Time is always changing, and 2017 has been no different. The times suggest the elemental need for refreshing ideas, vibrancy, creative thinking, and having an affinity for exploration and experimentation.
The retail design landscape is changing, and as innovative design-builders, we’re noticing a few powerful trends that reflect this need for overlapping creativity and critical thought. We’ve compiled some of the biggest retail design trends you’re bound to encounter throughout the year, and into the future.
Eco-Friendly, Sustainable Design
For many, many years, eco-friendly and sustainable business practices haven’t seemed incredibly compatible. Commercial success has long been linked to spending as little overhead capital as possible, in order to maximize profitability – and rightfully so. However, these days the retail market is encountering a growing sector of people seeking to live a greener, more eco-friendly and sustainable lifestyle, and this translates over to their shopping habits as well.
The eco-friendly retail design trends for 2017 that are beginning to emerge across the board span more than just architectural nuances and build practices – sustainable design is all about reducing the energy needed to operate a store, while luring in customers with an aesthetic appeal that mimics the things they want to see and feel in their own lives.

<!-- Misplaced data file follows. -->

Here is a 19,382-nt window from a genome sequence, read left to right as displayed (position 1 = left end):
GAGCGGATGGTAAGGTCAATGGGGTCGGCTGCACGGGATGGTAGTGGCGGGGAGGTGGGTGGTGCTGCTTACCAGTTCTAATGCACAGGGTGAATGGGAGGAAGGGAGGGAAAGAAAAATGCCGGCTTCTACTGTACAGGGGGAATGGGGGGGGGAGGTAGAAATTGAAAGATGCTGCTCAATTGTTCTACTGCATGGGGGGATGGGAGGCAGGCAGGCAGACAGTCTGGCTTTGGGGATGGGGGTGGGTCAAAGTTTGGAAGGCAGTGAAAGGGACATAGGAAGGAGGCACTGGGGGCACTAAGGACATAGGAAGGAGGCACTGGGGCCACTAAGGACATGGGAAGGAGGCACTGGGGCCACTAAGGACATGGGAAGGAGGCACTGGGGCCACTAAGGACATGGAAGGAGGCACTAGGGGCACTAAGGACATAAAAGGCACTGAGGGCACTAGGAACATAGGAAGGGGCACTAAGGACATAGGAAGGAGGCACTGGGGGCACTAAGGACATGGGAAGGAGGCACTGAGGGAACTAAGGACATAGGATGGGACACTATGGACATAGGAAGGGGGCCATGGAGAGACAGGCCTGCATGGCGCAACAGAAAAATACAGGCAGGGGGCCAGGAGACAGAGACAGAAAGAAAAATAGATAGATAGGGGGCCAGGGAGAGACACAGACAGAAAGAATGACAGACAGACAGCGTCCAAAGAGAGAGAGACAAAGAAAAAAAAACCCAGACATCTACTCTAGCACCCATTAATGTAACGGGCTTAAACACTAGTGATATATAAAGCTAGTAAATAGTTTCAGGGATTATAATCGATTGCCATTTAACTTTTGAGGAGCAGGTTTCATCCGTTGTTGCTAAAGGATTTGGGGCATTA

Consider that architectural components and aspects of your build can be both environmentally friendly, and reduce operating costs – like the use of passive solar heating and cooling, LED light bulbs, solar panels, natural hardwood flooring recycled from a local construction site, or demolition, reusable display materials, and reusable or recyclable shopping bags that promote your brand. Design elements that accentuate sustainable design include the use of skylights to increase the amount of natural light within your retail space. A study from the California Energy Commission shows that increasing daylight not only improves people’s moods but inspired an increase of as much as 40% more in sales than a poorly lit store. It also keeps your employees happier, in turn influencing the energy of your customers.
Embrace Millennial Culture
Millennials aren’t like any other generation that’s come before them. They’re heavily engaged individuals and have an opinion and an expectation for nearly everything – and we mean that as a compliment. Simply put, millennials demand transparency in that they have an expectation that the companies they choose to support, and the places they choose to occupy should embody their lifestyle choices through and through.
This means that businesses and retail spaces can make real headway with a savvy millennial demographic by helping to display and illustrate their efforts towards environmental, social and economic impact. For example, LA-based Apolis is a men’s clothing company that is a certified B-Corp – a certification that embodies global community through rigorous standards for social and environmental performance, accountability, and transparency.
As it would seem, just about every kind of retail environment can be complemented by a cafe, or some element of social space that involves conversing over a beverage, involves a service element, and of course, retail.